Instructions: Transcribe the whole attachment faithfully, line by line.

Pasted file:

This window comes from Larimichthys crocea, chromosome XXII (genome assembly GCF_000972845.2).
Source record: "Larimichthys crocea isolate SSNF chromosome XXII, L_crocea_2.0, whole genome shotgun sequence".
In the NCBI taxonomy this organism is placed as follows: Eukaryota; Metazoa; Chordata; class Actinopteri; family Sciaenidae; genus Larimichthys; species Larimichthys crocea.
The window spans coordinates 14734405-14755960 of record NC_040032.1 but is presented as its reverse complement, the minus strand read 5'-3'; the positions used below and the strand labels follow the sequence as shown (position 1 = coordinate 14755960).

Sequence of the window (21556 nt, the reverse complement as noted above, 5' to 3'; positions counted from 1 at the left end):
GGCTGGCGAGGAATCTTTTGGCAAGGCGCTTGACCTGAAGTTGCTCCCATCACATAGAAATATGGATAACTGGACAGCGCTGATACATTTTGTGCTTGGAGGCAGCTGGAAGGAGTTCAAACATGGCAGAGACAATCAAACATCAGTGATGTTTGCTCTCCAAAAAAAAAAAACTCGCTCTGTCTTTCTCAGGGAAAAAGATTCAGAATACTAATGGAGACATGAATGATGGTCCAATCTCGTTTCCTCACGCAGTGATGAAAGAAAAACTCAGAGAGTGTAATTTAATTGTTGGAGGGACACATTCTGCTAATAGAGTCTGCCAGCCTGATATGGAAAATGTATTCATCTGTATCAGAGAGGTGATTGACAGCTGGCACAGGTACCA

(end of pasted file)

This window comes from Larimichthys crocea, chromosome XXII (genome assembly GCF_000972845.2).
Source record: "Larimichthys crocea isolate SSNF chromosome XXII, L_crocea_2.0, whole genome shotgun sequence".
In the NCBI taxonomy this organism is placed as follows: Eukaryota; Metazoa; Chordata; class Actinopteri; family Sciaenidae; genus Larimichthys; species Larimichthys crocea.
The window spans coordinates 14734405-14755960 of record NC_040032.1 but is presented as its reverse complement, the minus strand read 5'-3'; the positions used below and the strand labels follow the sequence as shown (position 1 = coordinate 14755960).

Sequence of the window (21556 nt, the reverse complement as noted above, 5' to 3'; positions counted from 1 at the left end):
GGCTGGCGAGGAATCTTTTGGCAAGGCGCTTGACCTGAAGTTGCTCCCATCACATAGAAATATGGATAACTGGACAGCGCTGATACATTTTGTGCTTGGAGGCAGCTGGAAGGAGTTCAAACATGGCAGAGACAATCAAACATCAGTGATGTTTGCTCTCCAAAAAAAAAAAACTCGCTCTGTCTTTCTCAGGGAAAAAGATTCAGAATACTAATGGAGACATGAATGATGGTCCAATCTCGTTTCCTCACGCAGTGATGAAAGAAAAACTCAGAGAGTGTAATTTAATTGTTGGAGGGACACATTCTGCTAATAGAGTCTGCCAGCCTGATATGGAAAATGTATTCATCTGTATCAGAGAGGTGATTGACAGCTGGCACAGGTACCA